5. SAY NO
To people, busyness, laziness, burdensome tasks, junk food. We’ll mention fun creature comforts later like a favorite meal or movie, but be careful that you don’t make that a way of life.
Practice saying no. People will ask you to do things; you don’t want to be a shut-in but you also don’t want to be overloaded by well-intentioned friends and family members.
Try not to take on task out of guilt or an urge to fill up your day and avoid dealing with your grief. Slow down and take time to think, read, relax, be healthy.
You know your own tendencies and foibles; if you tend towards laziness, take on a few extra tasks. If you tend towards busyness, clear your schedule so that you have some downtime.
6. EAT HEALTHY
This is important, but remember not to overdo it. You don’t want to take on too much only to give up when it all becomes to daunting.
Start small – avoid fast food and junk food, and prepare one simple meal a day at home. Switch to a healthy green drink shake instead of your usual breakfast. Substitute a healthy snack such as veggies and hummus instead of a late night bowl of potato chips.
These small steps will improve your mind and overall health as you continue to work through your grief.
7. EAT WELL
This may sound redundant, but it is important to remember to eat, period. Too often it becomes easy to just let the time go by without ever stopping to care for yourself by providing sustenance.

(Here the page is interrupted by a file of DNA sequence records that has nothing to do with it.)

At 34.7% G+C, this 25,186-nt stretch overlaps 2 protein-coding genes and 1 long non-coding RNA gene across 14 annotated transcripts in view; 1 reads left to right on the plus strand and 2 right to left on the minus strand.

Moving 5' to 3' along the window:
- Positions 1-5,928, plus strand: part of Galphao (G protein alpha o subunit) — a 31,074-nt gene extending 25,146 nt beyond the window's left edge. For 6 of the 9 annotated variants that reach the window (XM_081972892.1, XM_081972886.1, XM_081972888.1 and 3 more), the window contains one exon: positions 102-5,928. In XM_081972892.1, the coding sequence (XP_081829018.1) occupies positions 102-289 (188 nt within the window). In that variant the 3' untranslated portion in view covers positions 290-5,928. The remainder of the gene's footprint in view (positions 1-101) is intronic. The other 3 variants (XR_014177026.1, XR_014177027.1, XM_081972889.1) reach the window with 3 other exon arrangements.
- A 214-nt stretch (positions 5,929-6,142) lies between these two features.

Make sure you keep wholesome, nourishing meals as a regular part of your day.
8. GO NATURAL
Our lives are full of junk. Chemicals, hormones, and dyes are common in a mind-boggling array of everyday products, from food to makeup to deodorant. Take small steps, one at a time, and learn to simplify your life so you don’t feel the need for the quick and easy solution.
Find local grass-fed organics and fresh vegetables; switch to natural mineral makeup; use essential oils instead of chemical-based air fresheners. There are many ways to get more natural!
As you grieve, you can still care for your body and your overall health. Plus, living a strong, healthy life can be a way to honor your loved one, who would want the very best for you.